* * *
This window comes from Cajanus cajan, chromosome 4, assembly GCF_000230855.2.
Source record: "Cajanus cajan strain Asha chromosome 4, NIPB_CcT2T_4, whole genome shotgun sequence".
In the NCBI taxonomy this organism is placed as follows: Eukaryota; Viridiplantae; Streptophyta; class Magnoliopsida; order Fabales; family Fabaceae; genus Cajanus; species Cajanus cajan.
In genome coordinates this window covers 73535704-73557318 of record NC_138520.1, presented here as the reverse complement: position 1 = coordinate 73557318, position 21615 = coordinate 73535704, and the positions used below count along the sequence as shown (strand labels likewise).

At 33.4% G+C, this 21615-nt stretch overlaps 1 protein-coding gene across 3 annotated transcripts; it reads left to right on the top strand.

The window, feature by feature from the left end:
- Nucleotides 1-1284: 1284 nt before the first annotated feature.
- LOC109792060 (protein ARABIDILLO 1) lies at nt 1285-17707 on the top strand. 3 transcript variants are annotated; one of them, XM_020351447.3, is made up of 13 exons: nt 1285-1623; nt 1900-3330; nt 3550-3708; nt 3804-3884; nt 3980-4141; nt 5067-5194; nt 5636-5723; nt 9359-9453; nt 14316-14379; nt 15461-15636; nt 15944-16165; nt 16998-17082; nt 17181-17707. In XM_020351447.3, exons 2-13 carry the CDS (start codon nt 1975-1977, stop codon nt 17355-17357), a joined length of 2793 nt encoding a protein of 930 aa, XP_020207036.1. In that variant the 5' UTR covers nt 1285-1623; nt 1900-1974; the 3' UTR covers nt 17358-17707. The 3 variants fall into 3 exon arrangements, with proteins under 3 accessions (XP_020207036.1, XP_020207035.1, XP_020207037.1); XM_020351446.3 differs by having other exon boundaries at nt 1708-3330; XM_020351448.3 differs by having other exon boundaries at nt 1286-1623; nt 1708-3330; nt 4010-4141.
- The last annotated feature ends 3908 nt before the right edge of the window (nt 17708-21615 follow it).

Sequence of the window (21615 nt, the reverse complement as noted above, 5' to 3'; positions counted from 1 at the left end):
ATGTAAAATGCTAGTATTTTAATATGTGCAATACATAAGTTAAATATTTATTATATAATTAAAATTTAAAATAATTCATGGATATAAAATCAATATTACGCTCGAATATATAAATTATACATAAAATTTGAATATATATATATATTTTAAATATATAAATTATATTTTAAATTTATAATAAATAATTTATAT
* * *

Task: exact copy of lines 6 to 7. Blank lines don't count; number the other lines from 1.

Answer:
The window, feature by feature from the left end:
- Nucleotides 1-1284: 1284 nt before the first annotated feature.